The 24-Hour Salivary Cortisol Pattern

This pattern consists of four points—7 am-8 am, noon, 4 pm-5 pm, and 11 pm-midnight. Research suggests that measuring salivary, as opposed to serum, cortisol and DHEA levels may be the best indication of adrenal function.71-74 Yet controversy exists concerning the complete validity of such testing methods because of potentially confounding variables, such as dietary interference, diurnal variations in salivary production and viscosity, oral contaminants, and the potential presence of gingival disease or problems regarding the mouth ecology. A 24-hour urine test may provide a better overall picture of glandular function in contrast to a spot urine or blood test, which provides merely a ''snapshot'' of physiological functioning. In addition, the

To compensate for increased stressors, many individuals have turned to ergogenic or energy enhancement substances.

24-hour urine measures free cortisone to cortisol ratio, which is useful to identify issues related to 11-beta-hydroxysteroid dehydrogenase, the enzyme that converts active cortisol to inactive cortisone.

The 24-Hour Urine Free-Hormone Profiles

ACTH is part of a complex pathway of biochemical messengers. It is, therefore, difficult to identify where, exactly, in this ''pathway'' dysfunction may be occurring. In response to this complexity, comprehensive testing laboratories have developed methods for evaluating primary and secondary steroid hormones and their most important metabolites. This provides practitioners with a tool to examine the stress response more fully in the context of overall hormonal balance including precursors and metabolites of the hormones.75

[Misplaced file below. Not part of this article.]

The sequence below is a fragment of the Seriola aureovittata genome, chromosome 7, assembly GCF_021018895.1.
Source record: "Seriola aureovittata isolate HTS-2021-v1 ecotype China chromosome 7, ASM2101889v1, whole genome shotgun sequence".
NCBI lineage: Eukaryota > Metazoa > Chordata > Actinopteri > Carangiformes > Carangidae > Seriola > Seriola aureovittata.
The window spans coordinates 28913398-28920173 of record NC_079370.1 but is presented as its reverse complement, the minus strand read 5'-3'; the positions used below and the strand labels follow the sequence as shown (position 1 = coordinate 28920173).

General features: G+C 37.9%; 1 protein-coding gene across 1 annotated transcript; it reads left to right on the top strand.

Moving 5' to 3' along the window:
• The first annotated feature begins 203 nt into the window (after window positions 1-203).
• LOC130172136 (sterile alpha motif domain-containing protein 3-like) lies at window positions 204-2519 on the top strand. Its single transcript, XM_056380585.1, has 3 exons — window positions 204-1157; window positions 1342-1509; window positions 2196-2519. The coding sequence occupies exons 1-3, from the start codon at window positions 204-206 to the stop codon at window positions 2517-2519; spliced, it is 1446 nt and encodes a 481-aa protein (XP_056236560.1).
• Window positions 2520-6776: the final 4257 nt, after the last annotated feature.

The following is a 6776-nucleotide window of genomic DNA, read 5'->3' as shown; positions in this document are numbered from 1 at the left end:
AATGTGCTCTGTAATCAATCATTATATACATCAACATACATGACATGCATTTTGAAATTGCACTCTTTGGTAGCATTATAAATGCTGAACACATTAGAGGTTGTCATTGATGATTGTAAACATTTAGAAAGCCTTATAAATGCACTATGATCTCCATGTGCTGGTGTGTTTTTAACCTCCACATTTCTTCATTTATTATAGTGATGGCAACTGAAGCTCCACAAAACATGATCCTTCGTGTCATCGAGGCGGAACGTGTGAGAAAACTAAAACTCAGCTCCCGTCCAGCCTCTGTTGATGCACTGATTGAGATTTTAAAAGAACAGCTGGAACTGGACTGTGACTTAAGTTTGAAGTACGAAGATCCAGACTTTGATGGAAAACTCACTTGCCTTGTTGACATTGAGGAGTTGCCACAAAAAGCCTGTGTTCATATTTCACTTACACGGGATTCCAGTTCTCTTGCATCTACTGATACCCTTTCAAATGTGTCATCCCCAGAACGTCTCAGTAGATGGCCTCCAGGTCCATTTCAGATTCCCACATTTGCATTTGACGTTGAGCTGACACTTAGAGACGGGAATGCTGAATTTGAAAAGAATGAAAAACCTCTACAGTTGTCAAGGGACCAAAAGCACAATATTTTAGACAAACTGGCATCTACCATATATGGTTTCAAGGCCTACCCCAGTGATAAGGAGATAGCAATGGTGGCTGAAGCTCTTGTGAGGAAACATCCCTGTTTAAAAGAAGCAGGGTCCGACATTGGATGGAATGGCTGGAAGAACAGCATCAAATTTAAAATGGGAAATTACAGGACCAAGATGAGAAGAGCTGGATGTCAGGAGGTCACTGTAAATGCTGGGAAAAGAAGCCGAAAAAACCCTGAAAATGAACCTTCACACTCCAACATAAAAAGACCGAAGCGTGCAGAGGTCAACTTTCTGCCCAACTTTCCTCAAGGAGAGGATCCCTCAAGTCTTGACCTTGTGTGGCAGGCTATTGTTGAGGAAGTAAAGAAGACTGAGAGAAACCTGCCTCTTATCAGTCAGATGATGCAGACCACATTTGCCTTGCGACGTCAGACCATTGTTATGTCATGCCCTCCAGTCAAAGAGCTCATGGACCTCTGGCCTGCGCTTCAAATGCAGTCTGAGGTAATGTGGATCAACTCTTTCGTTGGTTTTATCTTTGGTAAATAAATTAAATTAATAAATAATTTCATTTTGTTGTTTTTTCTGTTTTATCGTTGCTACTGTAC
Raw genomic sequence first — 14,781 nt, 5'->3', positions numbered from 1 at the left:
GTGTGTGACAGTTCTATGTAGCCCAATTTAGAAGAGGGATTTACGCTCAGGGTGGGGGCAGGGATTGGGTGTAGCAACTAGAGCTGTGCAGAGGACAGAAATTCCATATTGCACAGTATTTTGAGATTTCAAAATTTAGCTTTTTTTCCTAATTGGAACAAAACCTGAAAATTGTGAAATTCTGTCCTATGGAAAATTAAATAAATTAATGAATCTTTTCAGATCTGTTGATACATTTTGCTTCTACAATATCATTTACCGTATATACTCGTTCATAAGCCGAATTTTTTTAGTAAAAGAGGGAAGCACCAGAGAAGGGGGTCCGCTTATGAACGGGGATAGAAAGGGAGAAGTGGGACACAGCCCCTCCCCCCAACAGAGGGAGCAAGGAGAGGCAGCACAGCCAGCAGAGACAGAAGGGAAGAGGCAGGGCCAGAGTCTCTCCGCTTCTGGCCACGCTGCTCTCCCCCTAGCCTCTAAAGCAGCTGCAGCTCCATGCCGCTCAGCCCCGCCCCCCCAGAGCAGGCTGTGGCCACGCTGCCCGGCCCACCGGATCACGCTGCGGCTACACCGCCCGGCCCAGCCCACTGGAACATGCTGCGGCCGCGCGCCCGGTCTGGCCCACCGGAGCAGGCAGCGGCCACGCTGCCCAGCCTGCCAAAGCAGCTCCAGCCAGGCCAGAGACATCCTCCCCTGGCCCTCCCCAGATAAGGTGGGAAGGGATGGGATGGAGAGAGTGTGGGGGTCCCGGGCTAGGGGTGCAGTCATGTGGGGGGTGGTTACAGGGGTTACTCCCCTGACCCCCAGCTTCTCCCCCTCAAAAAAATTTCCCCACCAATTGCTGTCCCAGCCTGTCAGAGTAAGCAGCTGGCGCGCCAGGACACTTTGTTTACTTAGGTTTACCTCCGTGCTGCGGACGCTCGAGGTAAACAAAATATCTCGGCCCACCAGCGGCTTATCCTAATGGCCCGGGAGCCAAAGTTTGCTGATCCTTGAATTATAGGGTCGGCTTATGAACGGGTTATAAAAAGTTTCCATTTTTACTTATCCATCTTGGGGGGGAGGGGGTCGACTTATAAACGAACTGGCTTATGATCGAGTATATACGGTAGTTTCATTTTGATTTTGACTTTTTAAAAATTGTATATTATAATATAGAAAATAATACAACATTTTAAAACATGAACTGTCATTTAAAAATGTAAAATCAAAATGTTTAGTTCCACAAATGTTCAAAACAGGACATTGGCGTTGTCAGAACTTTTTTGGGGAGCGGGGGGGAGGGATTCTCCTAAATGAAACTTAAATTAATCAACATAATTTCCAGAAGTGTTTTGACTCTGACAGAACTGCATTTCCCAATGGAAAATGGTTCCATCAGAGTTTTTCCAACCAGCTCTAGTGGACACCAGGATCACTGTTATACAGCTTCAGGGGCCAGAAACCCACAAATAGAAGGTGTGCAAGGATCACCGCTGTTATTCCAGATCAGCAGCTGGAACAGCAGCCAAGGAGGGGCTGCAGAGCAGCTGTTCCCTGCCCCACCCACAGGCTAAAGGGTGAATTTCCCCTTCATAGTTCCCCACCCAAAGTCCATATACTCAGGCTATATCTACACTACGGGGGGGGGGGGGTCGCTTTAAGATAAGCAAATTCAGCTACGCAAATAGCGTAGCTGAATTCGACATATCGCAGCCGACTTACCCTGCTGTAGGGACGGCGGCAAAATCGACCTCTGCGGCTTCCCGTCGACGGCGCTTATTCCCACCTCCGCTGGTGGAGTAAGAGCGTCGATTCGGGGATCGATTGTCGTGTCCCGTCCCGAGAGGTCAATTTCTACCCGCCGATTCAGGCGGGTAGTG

A protein modulator of immune activity, sIgA is intimately linked to the activity of the autonomic nervous system. Alterations and dysfunctions in the autonomic nervous system can be measured directly by changes in salivary composition and excretion. Medical researchers have recently theorized that factors such as exercise and chronic stress might induce changes in several components of saliva, such as immunoglobulins and proteins. Acute stress increases sIgA secretion immediately after the stressor, while the chronic stress causes a decrease in sIgA secretion several days after the stressor.